Hobbling slowly through a tube station when everyone else is speeding is an interesting experience. I have to be okay with going at a certain pace. I have to take it one slow step at a time.
The kindness I receive from people who hold open doors, carry my crutches as I make my way down the stairs, and give me their seats on the Underground is really heart-warming. I’ve never said “thank you” so much in my entire life.
I spend all day Saturday at a Hay House: I Can Do It! conference. One of the first things the beautiful speaker Robert Holden speaks about is self-image. Perfect!
Robert describes how infants, up until the age of 18 months, don’t recognise themselves in the mirror. They have not yet identified themselves with their bodies. Robert surmises that babies are still identifying with something greater – the very essence of their being.
This is something I need to connect with more – my soul. I am more than just my body.
So when I can’t exercise, when I’m on crutches, in runners, with unwashed hair, I can still love and accept myself and feel the energy of my amazing spirit.
Subsequently, Robert shows us a lovely ad that he was involved in making.
Robert also teaches us that being too independent and trying to force things to happen exactly as we want them to is not allowing life to flow. He says:
“If we stick with independence, often we’re running on adrenaline and not grace.”
I sit back and allow life to flow because, right now, I can do very little else. And it feels good. I experience a sense of peace as I breathe a sigh of relief.
An excellent question Robert poses is the following:
“If I could let life love me even more, what great things could happen?”
Tears spill down my cheeks as I contemplate this.
During the break, remembering my vow to take myself out of my comfort zone, and recalling how I definitely didn’t do so at the last Hay House: I Can Do It! conference I attended, I purchase Robert Holden and Louise Hay’s book Life Loves You: 7 Spiritual Practices to Heal Your Life. I then join a queue to have Robert sign my book.
I take this incredible opportunity to tell Robert how much I love him, how wonderful his talk was and how much I enjoy his radio show. I even get my picture taken with him. Go me!
I meet some lovely people at this inspiring event. One woman insists on buying me a coffee and carrying it back to the conference centre for me. And Hay House author Susan Lander approaches me to give me a free signed copy of her book Conversations with History.
Despite all the learning, awareness and random acts of kindness, I decide that I’ve had enough of the crutches. It takes so much effort and energy to use them. My arms are paining me. And I want to be seen as a “normal” 35-year old woman again.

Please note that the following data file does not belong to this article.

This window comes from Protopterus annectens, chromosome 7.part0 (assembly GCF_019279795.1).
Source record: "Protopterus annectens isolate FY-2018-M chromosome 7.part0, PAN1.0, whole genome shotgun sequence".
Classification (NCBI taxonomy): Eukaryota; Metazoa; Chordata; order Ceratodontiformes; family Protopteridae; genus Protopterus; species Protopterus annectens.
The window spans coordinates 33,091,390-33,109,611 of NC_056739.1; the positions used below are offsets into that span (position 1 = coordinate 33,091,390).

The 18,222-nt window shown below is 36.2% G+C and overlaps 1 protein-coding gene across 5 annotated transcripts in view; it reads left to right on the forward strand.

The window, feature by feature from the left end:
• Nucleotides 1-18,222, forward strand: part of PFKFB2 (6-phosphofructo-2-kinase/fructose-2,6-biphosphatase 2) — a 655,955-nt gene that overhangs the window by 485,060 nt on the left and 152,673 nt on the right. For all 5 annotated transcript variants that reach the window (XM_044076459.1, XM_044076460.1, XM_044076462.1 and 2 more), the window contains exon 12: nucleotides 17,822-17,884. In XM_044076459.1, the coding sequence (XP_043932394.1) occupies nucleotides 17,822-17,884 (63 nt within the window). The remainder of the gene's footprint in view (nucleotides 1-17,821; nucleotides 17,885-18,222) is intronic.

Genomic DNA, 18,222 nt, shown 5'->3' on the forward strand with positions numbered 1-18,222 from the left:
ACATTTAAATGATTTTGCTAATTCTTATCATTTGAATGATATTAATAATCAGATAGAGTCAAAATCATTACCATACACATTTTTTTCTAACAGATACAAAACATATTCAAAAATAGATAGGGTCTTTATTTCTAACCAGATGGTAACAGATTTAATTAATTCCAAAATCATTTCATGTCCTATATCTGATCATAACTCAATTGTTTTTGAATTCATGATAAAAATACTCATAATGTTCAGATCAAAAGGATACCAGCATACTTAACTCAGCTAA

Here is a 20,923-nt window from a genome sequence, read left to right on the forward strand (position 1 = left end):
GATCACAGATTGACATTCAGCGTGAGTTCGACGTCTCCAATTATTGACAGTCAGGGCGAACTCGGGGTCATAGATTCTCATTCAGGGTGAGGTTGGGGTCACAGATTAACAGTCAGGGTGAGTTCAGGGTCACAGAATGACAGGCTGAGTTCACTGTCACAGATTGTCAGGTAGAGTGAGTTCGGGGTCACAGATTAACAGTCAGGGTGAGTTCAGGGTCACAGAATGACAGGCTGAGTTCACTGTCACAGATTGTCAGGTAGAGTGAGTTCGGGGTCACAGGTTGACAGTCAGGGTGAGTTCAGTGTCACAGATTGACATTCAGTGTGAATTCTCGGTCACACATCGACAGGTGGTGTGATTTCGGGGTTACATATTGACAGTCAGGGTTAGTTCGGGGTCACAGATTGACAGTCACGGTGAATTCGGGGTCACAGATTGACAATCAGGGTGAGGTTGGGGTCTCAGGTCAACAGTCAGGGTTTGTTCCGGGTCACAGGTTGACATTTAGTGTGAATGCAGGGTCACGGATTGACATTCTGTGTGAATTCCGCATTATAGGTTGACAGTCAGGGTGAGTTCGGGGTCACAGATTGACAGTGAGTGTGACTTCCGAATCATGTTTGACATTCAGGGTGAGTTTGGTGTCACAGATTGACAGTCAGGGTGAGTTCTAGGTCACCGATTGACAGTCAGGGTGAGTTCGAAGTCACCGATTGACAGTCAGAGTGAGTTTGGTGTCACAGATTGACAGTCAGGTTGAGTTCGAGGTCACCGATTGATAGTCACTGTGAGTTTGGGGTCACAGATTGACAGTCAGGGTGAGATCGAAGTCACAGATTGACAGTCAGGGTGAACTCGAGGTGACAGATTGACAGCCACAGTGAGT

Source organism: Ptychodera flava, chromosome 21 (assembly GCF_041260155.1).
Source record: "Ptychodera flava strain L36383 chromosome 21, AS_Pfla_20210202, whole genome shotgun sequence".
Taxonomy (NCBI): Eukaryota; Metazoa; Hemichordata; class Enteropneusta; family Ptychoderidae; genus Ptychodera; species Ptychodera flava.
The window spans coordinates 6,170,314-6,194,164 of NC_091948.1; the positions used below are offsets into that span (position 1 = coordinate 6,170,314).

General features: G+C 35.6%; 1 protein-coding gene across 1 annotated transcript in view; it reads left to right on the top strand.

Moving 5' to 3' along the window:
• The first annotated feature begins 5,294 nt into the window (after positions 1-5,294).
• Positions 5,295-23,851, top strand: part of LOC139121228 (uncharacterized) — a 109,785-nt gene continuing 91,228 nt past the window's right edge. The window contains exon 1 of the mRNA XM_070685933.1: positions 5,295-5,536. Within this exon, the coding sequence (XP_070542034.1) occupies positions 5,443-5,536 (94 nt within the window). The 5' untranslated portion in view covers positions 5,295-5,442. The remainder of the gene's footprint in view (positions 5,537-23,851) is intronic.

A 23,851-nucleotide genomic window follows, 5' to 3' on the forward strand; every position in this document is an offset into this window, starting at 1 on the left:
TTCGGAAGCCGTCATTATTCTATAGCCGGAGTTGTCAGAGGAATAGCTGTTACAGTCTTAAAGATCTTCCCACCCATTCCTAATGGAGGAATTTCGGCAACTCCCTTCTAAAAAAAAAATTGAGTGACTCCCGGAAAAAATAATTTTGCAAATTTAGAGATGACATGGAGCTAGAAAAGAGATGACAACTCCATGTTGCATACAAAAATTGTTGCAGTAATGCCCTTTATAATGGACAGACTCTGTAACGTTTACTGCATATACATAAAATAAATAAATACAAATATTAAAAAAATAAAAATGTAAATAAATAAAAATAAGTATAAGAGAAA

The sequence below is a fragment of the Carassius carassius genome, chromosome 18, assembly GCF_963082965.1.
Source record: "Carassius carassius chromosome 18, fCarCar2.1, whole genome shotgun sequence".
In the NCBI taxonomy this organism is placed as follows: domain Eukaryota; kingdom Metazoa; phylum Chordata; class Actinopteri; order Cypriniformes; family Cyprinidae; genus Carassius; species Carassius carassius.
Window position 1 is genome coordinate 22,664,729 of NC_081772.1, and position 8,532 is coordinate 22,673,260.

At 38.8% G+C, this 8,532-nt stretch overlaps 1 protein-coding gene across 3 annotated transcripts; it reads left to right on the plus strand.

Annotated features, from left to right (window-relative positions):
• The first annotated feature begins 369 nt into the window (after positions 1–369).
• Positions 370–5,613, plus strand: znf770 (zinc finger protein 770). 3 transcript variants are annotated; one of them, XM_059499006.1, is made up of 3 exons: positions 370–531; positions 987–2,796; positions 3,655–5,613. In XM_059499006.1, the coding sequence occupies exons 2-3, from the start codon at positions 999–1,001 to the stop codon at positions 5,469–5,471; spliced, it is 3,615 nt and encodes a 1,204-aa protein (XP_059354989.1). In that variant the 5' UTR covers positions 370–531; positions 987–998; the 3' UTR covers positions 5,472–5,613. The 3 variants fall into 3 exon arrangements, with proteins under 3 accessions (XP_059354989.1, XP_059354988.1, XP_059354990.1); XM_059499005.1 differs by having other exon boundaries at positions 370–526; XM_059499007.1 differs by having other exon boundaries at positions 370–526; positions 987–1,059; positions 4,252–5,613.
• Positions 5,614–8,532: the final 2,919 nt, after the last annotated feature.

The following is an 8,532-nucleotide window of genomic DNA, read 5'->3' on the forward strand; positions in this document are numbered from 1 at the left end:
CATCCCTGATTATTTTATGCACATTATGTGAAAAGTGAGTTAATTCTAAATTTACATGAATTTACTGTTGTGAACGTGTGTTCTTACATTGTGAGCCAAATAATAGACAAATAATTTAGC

Thankfully, I’m reminded by inspirational author and speaker Mike Dooley that everything happens for a reason. Mike likens life to a three-hour car ride.
Before this car ride, you decide where you want to go. You type your destination into the GPS system, or Divine Intelligence as he calls it. Then, you have to put your car into gear and drive.
For that three-hour journey, you may not know where you’re going. You may feel lost and the whole experience might feel weird. You may even take a few wrong turns but the GPS always recalibrates. And you don’t know if the GPS has worked until you get there.
Mike then describes a baby learning how to walk. The child takes a couple of steps before it keels over. The parents don’t start shouting at the child, telling him that he deserves it or that he brought it on himself. This child clearly has a desire to walk. And his parents recognise that falling down is part of the child’s journey.
After a great conference, yummy food, lots of adventures outside of my comfort zone, and quality time spent with friends, I leave London with a knowing that everything is unfolding perfectly. I resist nothing. I allow life to flow.
Before I arrive at Stansted airport, my mother texts offering to collect me from the airport. And I take her up on that offer.
I now have a greater understanding of how people must feel when they’re injured or incapacitated. From now on, I’m going to be more mindful of offering help to people when I’m in a position to do so as I can attest to how much it’s appreciated.
Today, my foot is almost all better. I’ve learnt many lessons from this injury. Some of which I didn’t want to have to learn. But learn I must if I want to move forward.
The GPS recalibrates and onwards I stride.